Saturday March 30, 2002
Artist: Arshile Gorky (1904-48), one of the greatest American painters, was so uncertain about how to make sense of his Armenian origins that he adopted a Russian name, telling people he was the nephew of the writer Maxim Gorky – implausibly, since this was a pen name. Arshile Gorky’s real name was Vostanig Adoian. Born in Khorkom, on the shores of Lake Van in eastern Turkey, he had a childhood dominated by nature, folklore and religion, marred only by the departure of his father for America. In 1915 Turkey decided to get rid of its Armenian minority. Throughout eastern Turkey, Armenian men were taken out of their villages and murdered, women and children driven on forced marches causing mass starvation. An estimated million people died. Gorky’s family fled to Yerevan, now capital of Armenia.
After his mother died of starvation in 1918, Gorky made it to Ellis Island. With a habit of making up stories about his meetings with famous artists, he became an art teacher and avant-garde painter in New York. He was connected with artists who would, with him, become known as the Abstract Expressionists – including his pupil Mark Rothko and close friend Willem de Kooning. Gorky hit his stride when he returned imaginatively to the landscape of Lake Van, resurrecting it in dream paintings such as The Waterfall (1943) in Tate Modern. In 1948 Gorky – who had jokingly given himself a first name that in Armenian means “accursed” – hanged himself.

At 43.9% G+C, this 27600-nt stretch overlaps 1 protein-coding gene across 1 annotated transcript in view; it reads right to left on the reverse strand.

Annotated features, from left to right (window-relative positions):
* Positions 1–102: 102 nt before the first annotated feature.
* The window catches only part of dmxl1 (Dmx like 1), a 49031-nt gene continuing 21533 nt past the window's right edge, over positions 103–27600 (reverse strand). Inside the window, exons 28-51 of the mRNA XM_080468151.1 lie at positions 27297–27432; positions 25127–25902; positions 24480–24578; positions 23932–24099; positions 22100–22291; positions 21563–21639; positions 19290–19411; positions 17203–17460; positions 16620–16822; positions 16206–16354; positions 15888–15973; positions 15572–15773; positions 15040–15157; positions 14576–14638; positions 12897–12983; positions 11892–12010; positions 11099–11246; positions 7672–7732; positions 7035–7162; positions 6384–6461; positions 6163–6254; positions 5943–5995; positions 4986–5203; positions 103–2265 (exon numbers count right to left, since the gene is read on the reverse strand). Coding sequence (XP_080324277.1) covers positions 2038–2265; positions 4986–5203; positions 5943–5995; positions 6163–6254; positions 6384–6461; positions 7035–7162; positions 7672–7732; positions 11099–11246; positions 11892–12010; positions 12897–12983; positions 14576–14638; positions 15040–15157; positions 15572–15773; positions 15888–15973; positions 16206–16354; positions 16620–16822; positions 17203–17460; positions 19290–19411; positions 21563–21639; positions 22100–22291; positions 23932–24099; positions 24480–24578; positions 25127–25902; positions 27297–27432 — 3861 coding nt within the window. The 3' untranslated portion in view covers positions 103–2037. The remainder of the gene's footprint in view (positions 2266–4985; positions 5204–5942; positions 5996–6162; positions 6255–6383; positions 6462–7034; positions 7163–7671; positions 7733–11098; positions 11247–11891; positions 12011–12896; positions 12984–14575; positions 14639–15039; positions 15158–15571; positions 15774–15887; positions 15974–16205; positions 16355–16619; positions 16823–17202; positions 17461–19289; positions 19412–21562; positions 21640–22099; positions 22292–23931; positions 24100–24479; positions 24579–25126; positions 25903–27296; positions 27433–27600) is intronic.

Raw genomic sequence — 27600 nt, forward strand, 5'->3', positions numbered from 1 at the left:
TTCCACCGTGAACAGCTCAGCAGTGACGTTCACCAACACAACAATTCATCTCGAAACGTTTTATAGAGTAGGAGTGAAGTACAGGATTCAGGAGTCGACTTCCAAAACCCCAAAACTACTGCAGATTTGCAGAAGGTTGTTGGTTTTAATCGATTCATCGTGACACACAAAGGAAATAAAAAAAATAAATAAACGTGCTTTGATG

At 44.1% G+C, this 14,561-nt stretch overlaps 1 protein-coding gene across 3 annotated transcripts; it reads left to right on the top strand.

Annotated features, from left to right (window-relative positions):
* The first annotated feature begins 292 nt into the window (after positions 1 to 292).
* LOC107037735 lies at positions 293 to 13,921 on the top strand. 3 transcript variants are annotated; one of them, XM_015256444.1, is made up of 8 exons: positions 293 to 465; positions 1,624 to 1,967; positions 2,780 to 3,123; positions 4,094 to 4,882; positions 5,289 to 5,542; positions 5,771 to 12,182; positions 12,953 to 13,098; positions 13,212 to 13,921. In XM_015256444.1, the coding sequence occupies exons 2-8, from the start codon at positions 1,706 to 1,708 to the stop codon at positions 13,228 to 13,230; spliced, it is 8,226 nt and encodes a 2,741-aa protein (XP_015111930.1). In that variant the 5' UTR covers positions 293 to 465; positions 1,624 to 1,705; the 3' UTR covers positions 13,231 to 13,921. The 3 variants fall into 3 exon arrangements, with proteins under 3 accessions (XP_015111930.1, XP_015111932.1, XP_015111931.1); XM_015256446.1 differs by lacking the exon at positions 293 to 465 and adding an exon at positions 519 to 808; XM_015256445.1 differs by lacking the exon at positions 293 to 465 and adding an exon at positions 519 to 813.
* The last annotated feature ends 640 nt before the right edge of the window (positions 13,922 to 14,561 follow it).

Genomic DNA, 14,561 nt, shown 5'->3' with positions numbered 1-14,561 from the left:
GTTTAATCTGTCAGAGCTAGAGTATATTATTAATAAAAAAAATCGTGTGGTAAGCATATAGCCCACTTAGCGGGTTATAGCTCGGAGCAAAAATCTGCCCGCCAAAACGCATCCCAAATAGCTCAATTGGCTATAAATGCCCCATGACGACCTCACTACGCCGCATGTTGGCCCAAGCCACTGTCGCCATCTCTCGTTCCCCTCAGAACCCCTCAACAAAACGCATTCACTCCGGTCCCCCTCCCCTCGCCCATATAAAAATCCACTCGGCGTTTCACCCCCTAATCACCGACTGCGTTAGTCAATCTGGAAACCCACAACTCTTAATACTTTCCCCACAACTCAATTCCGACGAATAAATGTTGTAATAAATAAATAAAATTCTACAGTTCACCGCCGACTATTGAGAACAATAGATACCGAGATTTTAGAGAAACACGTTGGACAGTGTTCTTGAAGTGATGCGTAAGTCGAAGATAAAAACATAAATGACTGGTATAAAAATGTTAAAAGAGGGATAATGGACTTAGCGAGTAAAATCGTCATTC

Subject: Shushan der Marderosian was widowed with two daughters when she married Gorky’s father at the age of 16 – both had lost spouses in a Turkish massacre of Armenians in 1896. Shushan was a pious woman with a deep feeling for the Van landscape. When they fled she became malnourished, and although Gorky and his sister desperately tried to get food, she made them eat it. On the morning she died in March 1918 she was dictating a letter in which she said she wanted to go back to Van.
Distinguishing features: This is one of the most distressing and powerful of portraits. Even without knowing the story you know it is about loss. Gorky has given his mother a mask-like face, as if hewn in stone, and perhaps it is this, or the ghost-white fall of her dress, or the flatness of her body on the canvas, that tells us this is an image of someone dead. There is a monumental distance between us and her – she is remote as a statue. The boy standing by her is distant too, in his formal coat, clutching a pink flower. He has signs of life. Dressed as if he cares about himself, he is future-bound. But his face is so sad.
The wall behind them is strange, its location indiscernible. The painting is a meditation on a photograph of them taken at a studio in Van before the first world war, to send to Gorky’s father in America. Gorky found the photograph in his father’s US home in the 1920s. This painting is testimony to how much it anguished him. The transfiguration of the image into cubistic planes of colour emphasises Gorky’s complex reaction to the photograph, as he remade it in his mind. He gives it colour, animation, but cannot bring his mother back. While the boy moves in three dimensions, she remains fixed, a flat ghost. Armenia itself is a no-place. Gorky paints a brown square behind his mother’s head resembling a window. But it is opaque, no view. Her landscape is gone.
Inspirations and influences: Picasso was one of Gorky’s heroes, and the mask-like face of Gorky’s mother evokes Picasso’s Portrait of Gertrude Stein.
Where is it? Whitney Museum of American Art, New York.